Let your conscience guide you

    

Would you buy insurance from the KKK, or cleaning products from ISIS? Probably not — even if they offered the best rates, or gave your floors a miraculous shine.

You wouldn’t purchase goods or services from such organizations, because your patronage would make you complicit in their activities. For the conscientious consumer, considerations other than value-for-money must enter the equation.

But what if the company in question isn’t itself a direct purveyor of death and destruction, but merely contributes to a third party that is? Say, your insurer makes donations to the KKK, or the manufacturer of your household cleaning supplies is an ISIS corporate sponsor? Is that degree of separation enough to ease your conscience?

I recently discovered that my bank, and several other companies I patronize, make regular donations to an organization that profits from trafficking in fetal corpses — the bodies and body parts of unborn babies it ‘terminates,’ as the nation’s largest abortion provider.

Since that discovery, my conscience has been at war with my comfortable pragmatism, and conscience appears to be winning.

As a priest and father, and lover of God’s creation, I already make every effort to patronize companies that respect human rights, and the environment. This is my personal offering, and I don’t force it on anyone else, but it’s important to me.

For the past few years, my family has belonged to a co-op that specializes in organic, sustainably produced, fair-trade, non-GMO (etc., etc.,) foods. I feel good going to a grocer where I know everything on the shelves has gotten there with a minimum of harm to workers or the planet. Sometimes, prices are a little higher. But the quality (not to mention my clearer conscience) compensates for that extra cost.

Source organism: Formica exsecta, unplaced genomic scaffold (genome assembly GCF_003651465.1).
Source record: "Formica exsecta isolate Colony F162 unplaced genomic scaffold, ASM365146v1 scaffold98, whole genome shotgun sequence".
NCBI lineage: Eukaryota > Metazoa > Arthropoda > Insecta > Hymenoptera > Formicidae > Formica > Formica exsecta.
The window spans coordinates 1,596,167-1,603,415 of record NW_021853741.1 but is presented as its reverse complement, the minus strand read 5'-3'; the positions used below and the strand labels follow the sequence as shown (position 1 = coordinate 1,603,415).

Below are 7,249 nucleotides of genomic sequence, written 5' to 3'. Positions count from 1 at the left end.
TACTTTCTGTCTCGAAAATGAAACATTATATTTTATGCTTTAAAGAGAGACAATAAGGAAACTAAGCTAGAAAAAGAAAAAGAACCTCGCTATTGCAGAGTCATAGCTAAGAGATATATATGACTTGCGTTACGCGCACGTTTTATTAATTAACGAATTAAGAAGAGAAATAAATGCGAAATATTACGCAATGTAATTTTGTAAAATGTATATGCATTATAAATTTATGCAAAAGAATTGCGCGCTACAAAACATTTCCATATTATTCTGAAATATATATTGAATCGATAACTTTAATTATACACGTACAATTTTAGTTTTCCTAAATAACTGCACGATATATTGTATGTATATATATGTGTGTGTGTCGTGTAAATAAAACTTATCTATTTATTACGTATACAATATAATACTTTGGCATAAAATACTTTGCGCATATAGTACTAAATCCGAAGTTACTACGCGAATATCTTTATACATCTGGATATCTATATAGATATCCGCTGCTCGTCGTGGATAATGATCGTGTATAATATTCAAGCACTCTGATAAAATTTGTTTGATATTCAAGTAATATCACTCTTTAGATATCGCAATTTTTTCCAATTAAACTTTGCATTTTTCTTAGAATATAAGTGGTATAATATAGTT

I feel passionate about responsible shopping, and am willing to put my money where my mouth is. So when I recently saw that list of Planned Parenthood’s corporate sponsors — companies that either make donations to the organization, or match their employees’ contributes to it — I couldn’t look away and forget.

Of the 41 companies listed, a handful have stated they no longer have such a relationship with Planned Parenthood. The remaining 36 range from a purveyor of popular ice-cream, to beverage makers, to a giant of computer software. The one that hit closest to home, however, is the bank I’ve patronized for a decade, and which holds my home mortgage.

I considered dumping them for their tarnished role in the sub-prime scandal a few years back, but this scandal is far worse. Am I willing to allow even a penny of their earnings from me to go to an organization that “terminates” the unborn and sells their bodies for profit?

You’re responsible for what you know. So until I terminate my relationships with Planned Parenthood I can only ask with Lady Macbeth, “Will these hands ne’er be clean?”

The Rev. Barnabas Powell also is a freelance writer who began his career at The Chieftain while pastor of Pueblo’s St. Michael’s Orthodox Church. He now lives in Washington state, and may be reached at barnabaspowell@yahoo.com.

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